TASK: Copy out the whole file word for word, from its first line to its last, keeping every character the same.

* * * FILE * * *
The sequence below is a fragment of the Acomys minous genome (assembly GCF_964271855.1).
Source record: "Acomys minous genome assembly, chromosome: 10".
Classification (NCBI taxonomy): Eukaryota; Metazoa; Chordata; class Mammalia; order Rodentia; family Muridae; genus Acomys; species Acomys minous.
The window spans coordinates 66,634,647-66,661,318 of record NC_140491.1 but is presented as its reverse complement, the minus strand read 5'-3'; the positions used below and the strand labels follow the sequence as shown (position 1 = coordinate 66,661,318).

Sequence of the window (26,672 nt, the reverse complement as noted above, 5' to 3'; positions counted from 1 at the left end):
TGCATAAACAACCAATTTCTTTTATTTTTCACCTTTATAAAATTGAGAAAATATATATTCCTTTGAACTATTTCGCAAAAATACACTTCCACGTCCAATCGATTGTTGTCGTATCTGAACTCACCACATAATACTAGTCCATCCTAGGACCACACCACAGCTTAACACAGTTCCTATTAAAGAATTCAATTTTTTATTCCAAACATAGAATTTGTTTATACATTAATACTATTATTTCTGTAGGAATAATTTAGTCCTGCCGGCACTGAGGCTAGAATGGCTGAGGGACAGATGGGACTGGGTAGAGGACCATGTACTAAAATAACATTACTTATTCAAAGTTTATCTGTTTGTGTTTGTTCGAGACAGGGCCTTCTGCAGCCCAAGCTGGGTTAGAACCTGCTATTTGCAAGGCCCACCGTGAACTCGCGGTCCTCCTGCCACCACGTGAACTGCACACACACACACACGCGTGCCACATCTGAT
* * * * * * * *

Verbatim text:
The sequence below is a fragment of the Acomys minous genome (assembly GCF_964271855.1).
Source record: "Acomys minous genome assembly, chromosome: 10".
Classification (NCBI taxonomy): Eukaryota; Metazoa; Chordata; class Mammalia; order Rodentia; family Muridae; genus Acomys; species Acomys minous.
The window spans coordinates 66,634,647-66,661,318 of record NC_140491.1 but is presented as its reverse complement, the minus strand read 5'-3'; the positions used below and the strand labels follow the sequence as shown (position 1 = coordinate 66,661,318).

Sequence of the window (26,672 nt, the reverse complement as noted above, 5' to 3'; positions counted from 1 at the left end):
TGCATAAACAACCAATTTCTTTTATTTTTCACCTTTATAAAATTGAGAAAATATATATTCCTTTGAACTATTTCGCAAAAATACACTTCCACGTCCAATCGATTGTTGTCGTATCTGAACTCACCACATAATACTAGTCCATCCTAGGACCACACCACAGCTTAACACAGTTCCTATTAAAGAATTCAATTTTTTATTCCAAACATAGAATTTGTTTATACATTAATACTATTATTTCTGTAGGAATAATTTAGTCCTGCCGGCACTGAGGCTAGAATGGCTGAGGGACAGATGGGACTGGGTAGAGGACCATGTACTAAAATAACATTACTTATTCAAAGTTTATCTGTTTGTGTTTGTTCGAGACAGGGCCTTCTGCAGCCCAAGCTGGGTTAGAACCTGCTATTTGCAAGGCCCACCGTGAACTCGCGGTCCTCCTGCCACCACGTGAACTGCACACACACACACACGCGTGCCACATCTGAT